Industry’s dirty little secret - cross-country transit prices keep SAT3 international bandwidth prices high

Top Story

Countries that are landlocked or have no landing stations of their own are finding that having access to fibre does not reduce their SAT3 international bandwidth prices. At present few countries have more than one international access route at present. The result is that these countries are still paying the same or more than equivalent satellite prices and some are using satellite in preference to their fibre access. Worst of all, the stretch to get them to the SAT3 landing station is costing them several times more than for the stretch from the SAT3 landing station to Sessimbra in Portugal. So much for distance-based pricing, reports Russell Southwood.

Mauritania’s Mauritel recently announced that it had rolled out a second data link on SAT3 with a bandwidth capacity of 45Mbps. The second link was in part intended to provide redundancy capability. Mauritel’s fibre capacity now stands now at 79Mbps: a 34 Mbps link with Telefonica and this new 45Mbps link with France Telecom. What Mauritel will not talk about is what it is currently paying for SAT3 capacity, particularly the cross-country transit stretch from the Mauritanian border to Dakar. Sources close to the company would only say that this bandwidth was “expensive”.

However our investigations have uncovered a Mauritanian customer paying OUM6 million for 1 mbps annually. As an education sector customer it gets a 50% discount so the actual full price is actually OUM12 million per month. Translated in US dollars this works out at US$45,476 for months or US$3790 for 1 mbps per month.

According to data obtained in our pricing survey for African Satellite Markets, a Senegalese ISP buys one mbps per month from Sonatel for just US$1316 and that is probably the cheapest rate on the route. But if you take the amount paid by the Senegalese ISP for the Dakar-Sessimbra route from the amount charged by Mauritel (both are retail customer prices), the section of the route from Nouakchott to Dakar is costing US$2474. In other words, it costs data twice as much to get from Nouakchott to Dakar as it does from Dakar to Sessimbra. Can that make sense?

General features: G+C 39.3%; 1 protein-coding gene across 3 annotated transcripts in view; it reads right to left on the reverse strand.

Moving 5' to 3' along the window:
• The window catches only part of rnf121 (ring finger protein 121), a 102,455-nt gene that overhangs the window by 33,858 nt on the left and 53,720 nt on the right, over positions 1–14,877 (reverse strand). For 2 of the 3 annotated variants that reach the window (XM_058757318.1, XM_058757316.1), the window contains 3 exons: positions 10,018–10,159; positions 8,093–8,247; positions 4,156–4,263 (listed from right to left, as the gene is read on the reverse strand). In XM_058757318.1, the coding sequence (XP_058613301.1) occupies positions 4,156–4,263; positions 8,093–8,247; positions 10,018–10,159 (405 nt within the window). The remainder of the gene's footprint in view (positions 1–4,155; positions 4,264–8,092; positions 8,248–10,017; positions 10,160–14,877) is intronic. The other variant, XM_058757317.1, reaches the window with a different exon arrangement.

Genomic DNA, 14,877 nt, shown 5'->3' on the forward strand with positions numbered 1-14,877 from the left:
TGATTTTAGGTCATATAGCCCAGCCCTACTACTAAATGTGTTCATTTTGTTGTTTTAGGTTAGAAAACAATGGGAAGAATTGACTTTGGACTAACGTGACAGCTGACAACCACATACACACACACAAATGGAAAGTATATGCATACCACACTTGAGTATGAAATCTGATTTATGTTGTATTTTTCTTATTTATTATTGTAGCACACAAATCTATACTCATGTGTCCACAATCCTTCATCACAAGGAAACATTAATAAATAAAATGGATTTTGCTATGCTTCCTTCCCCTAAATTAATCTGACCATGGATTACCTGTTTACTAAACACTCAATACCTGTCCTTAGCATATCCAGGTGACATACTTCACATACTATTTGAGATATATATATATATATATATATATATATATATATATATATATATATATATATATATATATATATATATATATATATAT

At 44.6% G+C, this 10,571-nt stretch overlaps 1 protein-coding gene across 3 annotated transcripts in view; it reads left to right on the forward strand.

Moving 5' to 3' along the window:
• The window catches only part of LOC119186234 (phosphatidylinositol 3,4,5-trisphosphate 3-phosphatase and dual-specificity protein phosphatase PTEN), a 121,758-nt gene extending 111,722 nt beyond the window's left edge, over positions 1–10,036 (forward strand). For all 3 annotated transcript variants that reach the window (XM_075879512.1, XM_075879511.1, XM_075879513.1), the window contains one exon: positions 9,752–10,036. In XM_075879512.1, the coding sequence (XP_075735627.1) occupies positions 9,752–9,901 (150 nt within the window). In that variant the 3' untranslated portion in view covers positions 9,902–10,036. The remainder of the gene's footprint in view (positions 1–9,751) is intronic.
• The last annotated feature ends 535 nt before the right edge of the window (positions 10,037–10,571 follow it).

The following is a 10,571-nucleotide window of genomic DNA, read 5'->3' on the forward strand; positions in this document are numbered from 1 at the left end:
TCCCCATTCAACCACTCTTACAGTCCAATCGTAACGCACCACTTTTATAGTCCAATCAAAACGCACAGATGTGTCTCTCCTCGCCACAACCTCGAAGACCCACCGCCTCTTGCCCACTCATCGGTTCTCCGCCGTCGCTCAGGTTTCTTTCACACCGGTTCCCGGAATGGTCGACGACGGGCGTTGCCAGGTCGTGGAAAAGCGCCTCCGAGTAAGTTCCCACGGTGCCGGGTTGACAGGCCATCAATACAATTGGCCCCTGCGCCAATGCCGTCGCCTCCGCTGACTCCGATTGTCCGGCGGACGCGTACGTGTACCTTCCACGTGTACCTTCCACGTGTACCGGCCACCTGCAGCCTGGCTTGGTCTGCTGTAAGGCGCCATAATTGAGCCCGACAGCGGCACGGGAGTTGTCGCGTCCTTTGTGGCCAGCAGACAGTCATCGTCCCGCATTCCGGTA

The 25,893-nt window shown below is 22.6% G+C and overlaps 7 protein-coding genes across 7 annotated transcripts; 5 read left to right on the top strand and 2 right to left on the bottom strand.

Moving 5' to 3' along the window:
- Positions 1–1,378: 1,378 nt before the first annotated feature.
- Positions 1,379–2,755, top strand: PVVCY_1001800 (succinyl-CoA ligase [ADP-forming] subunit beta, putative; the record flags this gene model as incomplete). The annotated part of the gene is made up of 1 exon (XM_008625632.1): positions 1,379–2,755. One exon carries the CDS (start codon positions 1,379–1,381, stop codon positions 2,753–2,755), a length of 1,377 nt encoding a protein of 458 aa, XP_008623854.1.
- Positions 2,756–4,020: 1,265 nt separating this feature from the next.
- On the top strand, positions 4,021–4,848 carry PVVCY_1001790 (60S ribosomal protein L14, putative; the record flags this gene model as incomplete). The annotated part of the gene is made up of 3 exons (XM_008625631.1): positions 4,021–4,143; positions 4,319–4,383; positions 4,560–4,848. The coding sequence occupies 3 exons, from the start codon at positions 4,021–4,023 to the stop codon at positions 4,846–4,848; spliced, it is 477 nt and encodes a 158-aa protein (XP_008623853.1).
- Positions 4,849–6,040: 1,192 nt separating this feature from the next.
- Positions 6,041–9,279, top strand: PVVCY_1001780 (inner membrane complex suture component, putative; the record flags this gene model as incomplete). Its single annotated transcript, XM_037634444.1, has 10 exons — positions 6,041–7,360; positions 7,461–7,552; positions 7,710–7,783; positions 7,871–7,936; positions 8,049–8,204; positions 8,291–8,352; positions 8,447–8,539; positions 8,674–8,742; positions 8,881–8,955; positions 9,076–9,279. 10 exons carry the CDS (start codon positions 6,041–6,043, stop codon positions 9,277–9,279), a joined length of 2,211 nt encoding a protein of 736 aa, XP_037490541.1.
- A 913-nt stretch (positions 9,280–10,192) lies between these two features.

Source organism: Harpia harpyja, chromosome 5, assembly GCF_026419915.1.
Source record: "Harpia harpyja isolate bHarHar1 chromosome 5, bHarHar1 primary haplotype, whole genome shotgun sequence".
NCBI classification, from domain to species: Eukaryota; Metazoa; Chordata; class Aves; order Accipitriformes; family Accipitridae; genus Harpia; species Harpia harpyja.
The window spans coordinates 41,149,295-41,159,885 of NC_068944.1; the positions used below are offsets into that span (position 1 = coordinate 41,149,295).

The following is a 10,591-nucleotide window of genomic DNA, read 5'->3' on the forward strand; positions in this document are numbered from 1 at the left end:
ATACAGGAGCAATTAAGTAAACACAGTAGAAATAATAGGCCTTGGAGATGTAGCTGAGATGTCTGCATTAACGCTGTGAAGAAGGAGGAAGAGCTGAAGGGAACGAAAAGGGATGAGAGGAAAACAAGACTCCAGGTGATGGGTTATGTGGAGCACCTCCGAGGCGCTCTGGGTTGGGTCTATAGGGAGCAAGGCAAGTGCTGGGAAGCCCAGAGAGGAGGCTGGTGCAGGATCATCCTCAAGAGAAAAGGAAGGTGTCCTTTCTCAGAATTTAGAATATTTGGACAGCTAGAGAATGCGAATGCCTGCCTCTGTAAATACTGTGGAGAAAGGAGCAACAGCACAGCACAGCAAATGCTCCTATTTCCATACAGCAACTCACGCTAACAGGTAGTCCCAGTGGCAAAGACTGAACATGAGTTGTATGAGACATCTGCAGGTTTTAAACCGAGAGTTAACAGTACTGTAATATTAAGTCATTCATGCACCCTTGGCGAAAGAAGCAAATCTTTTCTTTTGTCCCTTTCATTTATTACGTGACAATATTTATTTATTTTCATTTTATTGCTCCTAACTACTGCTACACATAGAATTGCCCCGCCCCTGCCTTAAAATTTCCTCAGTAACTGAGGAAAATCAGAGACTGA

A Malian ISP in our pricing survey was paying US$6500 per mbps per month and says that fibre prices were only “a bit lower”. The Malian ISP is not a large-scale customer so it is not getting highly discounted prices. So let us assume generously that Malian incumbent Sotelma or its competitor France Telecom-owned Ikatel is offering Bamako to Sessimbra at $6,000.

This means that the overland transit portion costs $4684, almost three times the Dakar-Sessimbra portion. Any reasonable person might be asking themselves at this point why it costs more to get bandwidth from Bamako to Dakar than it does from Dakar to Europe?

Cross-country transit rates are the industry’s dirty little secret and as we will see later this is not purely an African phenomenon. The reason those who have these cross-country transit routes (in both of these cases, Sonatel) charge so highly is er…because they can. In the case of Mali, the situation is made more complicated by the fact that Sonatel is in a grudge match with the Malian incumbent Sotelma through the Malian SNO Ikatel. Mauritania’s Mauritel has no such complicating factors and the net result is that its retail broadband prices are four times higher than its controlling company in Morocco.

Both Namibia (which is a SAT3 member but has no landing station) and Lesotho’s are still using a significant proportion of satellite capacity because the cross-country transit rates make fibre international bandwidth prices more expensive than satellite. How can this be? Well although soon Telkom South Africa will face satellite competition, it has until recently not had to face competition of any kind on its monopoly access to the SAT3 cable. As a result if it gives cheaper rates to these kinds of countries it will undercut the high, uncompetitive prices it is charging its South African customers.

The only way out of this market distortion madness is for each country ultimately to have at least two or three international access routes (two fibres and access to satellite) in order to create some semblance of competition. If this was a country in the European Union, the EU would conduct a costs and pricing investigation and have the means to impose a fair price on monopoly suppliers.

But wait a minute, this kind of market distortion is already there in the European Union. Those buying international fibre onwards from Sessimbra complain that it is cheaper to get from Portugal to Goonhilly (in the UK) than it is to get from Goonhilly to London. Same problem looking for a solution. Perhaps African carriers ought to mount a joint complaint to the European Union? But maybe they ought to clean up their own act first.